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National Best Warrior Joseph Broam heads to U.S. Army Best Warrior Competition

Ciara Lanman, Staff Writer

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25 year old Joseph Broam is a current Armstrong Senior pursuing a degree in Liberal Studies with a minor in Military Science.This past April, Broam competed for the title of Region III Best Warrior 2016 and won.

His success can be traced to his background.

“My father has been in the army since I was born,” he explained. “I joined the Georgia Army National Guard Jan. 17, 2014, and the fall before that January, I got into the ROTC program here at Armstrong.”

Broam studied at Oklahoma Christian University in Edmond, Oklahoma before transferring to Faulkner University in Montgomery, Alabama. After Faulkner, he made the decision with his sister, Jordan Broam, to come to Armstrong State University.

“My father and my mother were both moving here to Savannah, so my sister and I took the opportunity,” Broam said. “We came to catch up on years that we missed while our dad was deployed.”

However, family was not the only factor that drew Broam to Armstrong.

“Essentially, when I finally decided to pursue my military career they [the other universities] didn’t have anything to offer me.”

The Region III Best Warrior Contest, as Broam explained, is compiled of physical, mental, and a combination of mental-physical challenges.

“Your mental events consist of a board where you sit in front of Sergeant Majors while they ask you series of questions based on different categories like weapons, safety, doctrine, as well as giving information about yourself and reciting the Soldier’s Creed.”

The mental part of the competition also consists of a general knowledge test and an essay.

The physical and the mental-physical challenges change based on each competition, though the contestants can always count on a 12 mile ruck-sack march, an Army Physical Fitness Test, combat water survival test, numerous obstacle courses and weapons qualification test.

Other mental-physical challenges consisted of taking weapons apart and putting them back together properly, giving medical treatments while engaging in a combat situation and participating in a mystery event that contestants are not aware of until they show up to compete.

“It took me a little bit to grasp the idea of being the National Warrior. Someone had finally quantified it to me as one out of 350,000 and it finally hit me. This is like winning the national championship in the NCAA. I was happy and definitely honored.”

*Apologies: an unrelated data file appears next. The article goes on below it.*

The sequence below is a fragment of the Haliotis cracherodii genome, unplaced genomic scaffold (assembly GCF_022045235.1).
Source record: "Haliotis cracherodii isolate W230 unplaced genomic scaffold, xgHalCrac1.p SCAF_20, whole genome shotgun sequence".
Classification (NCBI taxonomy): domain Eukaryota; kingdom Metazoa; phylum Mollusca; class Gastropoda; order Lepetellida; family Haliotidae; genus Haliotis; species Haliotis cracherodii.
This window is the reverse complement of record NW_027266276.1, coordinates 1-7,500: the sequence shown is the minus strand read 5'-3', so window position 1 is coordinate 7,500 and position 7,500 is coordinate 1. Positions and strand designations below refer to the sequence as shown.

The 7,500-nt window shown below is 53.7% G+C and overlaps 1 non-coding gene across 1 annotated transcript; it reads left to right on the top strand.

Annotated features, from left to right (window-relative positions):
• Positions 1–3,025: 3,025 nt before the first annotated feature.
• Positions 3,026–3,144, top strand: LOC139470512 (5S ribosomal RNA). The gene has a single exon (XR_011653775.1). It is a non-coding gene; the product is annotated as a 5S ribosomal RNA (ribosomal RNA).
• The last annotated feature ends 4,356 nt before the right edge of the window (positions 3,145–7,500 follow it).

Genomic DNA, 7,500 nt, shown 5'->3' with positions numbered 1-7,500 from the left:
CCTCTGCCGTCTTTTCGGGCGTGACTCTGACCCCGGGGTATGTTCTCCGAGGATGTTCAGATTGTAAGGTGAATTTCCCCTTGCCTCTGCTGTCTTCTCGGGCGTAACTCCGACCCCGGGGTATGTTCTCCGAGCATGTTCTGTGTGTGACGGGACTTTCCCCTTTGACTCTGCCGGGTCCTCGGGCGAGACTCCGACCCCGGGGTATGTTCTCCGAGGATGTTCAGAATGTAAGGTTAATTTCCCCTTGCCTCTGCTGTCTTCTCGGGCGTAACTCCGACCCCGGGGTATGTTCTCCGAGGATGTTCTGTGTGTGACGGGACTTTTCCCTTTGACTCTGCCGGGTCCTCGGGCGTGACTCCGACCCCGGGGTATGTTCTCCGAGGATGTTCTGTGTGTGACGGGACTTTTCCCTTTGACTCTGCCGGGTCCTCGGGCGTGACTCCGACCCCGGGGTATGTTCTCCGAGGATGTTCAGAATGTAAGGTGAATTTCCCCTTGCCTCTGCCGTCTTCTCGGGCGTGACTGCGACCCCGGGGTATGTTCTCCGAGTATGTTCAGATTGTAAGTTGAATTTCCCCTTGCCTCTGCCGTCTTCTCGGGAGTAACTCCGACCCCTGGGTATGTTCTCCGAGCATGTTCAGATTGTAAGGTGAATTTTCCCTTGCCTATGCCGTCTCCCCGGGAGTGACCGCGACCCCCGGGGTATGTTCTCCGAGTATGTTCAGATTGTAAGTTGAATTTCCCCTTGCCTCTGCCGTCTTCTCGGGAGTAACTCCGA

He attributed his successes to a group effort. He said his father, family, friends, and God all gave him the capabilities and help that he needed to make it. Admitting that it took a lot of personal effort, as well, he jokingly added that he is a bit of a “gym junkie.” This gave him an upper hand in the competition.

“It really puts it out there for people to see that this is both a personal and a group effort. It took a lot of sacrifice.”

Broam explained his future plans: “I commission next summer and I’d love to branch Infantry until I reach First Lieutenant (promotable). Then I would like to put in a packet to assess for Special Forces.”

He claimed that these are more short term goals, while his long term goal is to retire as Lieutenant Colonel. “The army has been good to me and my family since I was born and I’d love to give back.”

Broam says he prefers the structured lifestyle that the military offers.

He does not think that the title of the Georgia Army National Guard Best Warrior will impact his future enormously, but admitted that it has definitely readied him for his commission and will hopefully help his pursuit of being an infantryman.

Broam believes these accomplishments have brought him to where he is and will ultimately help him grow further in his future endeavors.

He has a statement of motivation: “If you’ve got a goal, just keep pushing forward. It’ll eventually pay off.”

Specialist Joseph Broam will be representing the U.S. Army National Guard in the U.S. Army Best Warrior competition this September.

 

About The Inkwell (946 Articles)
A compelling news source at Armstrong State University since 1935.

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